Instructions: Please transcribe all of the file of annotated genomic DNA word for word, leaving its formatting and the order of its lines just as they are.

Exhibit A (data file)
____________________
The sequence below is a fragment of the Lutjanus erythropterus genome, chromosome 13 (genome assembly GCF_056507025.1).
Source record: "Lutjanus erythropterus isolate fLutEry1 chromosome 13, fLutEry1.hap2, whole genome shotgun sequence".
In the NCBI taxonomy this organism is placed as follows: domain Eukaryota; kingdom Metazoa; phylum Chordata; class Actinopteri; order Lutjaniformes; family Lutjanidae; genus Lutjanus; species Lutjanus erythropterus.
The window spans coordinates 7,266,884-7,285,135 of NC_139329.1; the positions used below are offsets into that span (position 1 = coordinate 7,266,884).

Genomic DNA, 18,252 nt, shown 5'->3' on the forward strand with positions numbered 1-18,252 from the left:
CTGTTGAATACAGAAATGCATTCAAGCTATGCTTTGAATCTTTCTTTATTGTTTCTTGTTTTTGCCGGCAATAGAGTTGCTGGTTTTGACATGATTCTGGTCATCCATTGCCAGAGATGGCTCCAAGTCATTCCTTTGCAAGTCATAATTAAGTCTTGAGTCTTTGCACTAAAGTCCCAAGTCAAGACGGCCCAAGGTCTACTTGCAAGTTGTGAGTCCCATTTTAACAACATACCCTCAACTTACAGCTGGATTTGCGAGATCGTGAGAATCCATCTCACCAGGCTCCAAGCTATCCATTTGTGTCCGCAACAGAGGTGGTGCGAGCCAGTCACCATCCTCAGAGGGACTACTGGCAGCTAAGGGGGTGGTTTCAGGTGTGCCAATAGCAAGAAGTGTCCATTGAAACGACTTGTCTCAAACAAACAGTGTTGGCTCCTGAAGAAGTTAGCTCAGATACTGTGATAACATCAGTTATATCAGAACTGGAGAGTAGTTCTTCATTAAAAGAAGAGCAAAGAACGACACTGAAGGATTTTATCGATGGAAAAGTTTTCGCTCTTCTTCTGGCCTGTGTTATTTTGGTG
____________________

The sequence below is a fragment of the Lutjanus erythropterus genome, chromosome 13 (genome assembly GCF_056507025.1).
Source record: "Lutjanus erythropterus isolate fLutEry1 chromosome 13, fLutEry1.hap2, whole genome shotgun sequence".
In the NCBI taxonomy this organism is placed as follows: domain Eukaryota; kingdom Metazoa; phylum Chordata; class Actinopteri; order Lutjaniformes; family Lutjanidae; genus Lutjanus; species Lutjanus erythropterus.
The window spans coordinates 7,266,884-7,285,135 of NC_139329.1; the positions used below are offsets into that span (position 1 = coordinate 7,266,884).

Genomic DNA, 18,252 nt, shown 5'->3' on the forward strand with positions numbered 1-18,252 from the left:
CTGTTGAATACAGAAATGCATTCAAGCTATGCTTTGAATCTTTCTTTATTGTTTCTTGTTTTTGCCGGCAATAGAGTTGCTGGTTTTGACATGATTCTGGTCATCCATTGCCAGAGATGGCTCCAAGTCATTCCTTTGCAAGTCATAATTAAGTCTTGAGTCTTTGCACTAAAGTCCCAAGTCAAGACGGCCCAAGGTCTACTTGCAAGTTGTGAGTCCCATTTTAACAACATACCCTCAACTTACAGCTGGATTTGCGAGATCGTGAGAATCCATCTCACCAGGCTCCAAGCTATCCATTTGTGTCCGCAACAGAGGTGGTGCGAGCCAGTCACCATCCTCAGAGGGACTACTGGCAGCTAAGGGGGTGGTTTCAGGTGTGCCAATAGCAAGAAGTGTCCATTGAAACGACTTGTCTCAAACAAACAGTGTTGGCTCCTGAAGAAGTTAGCTCAGATACTGTGATAACATCAGTTATATCAGAACTGGAGAGTAGTTCTTCATTAAAAGAAGAGCAAAGAACGACACTGAAGGATTTTATCGATGGAAAAGTTTTCGCTCTTCTTCTGGCCTGTGTTATTTTGGTG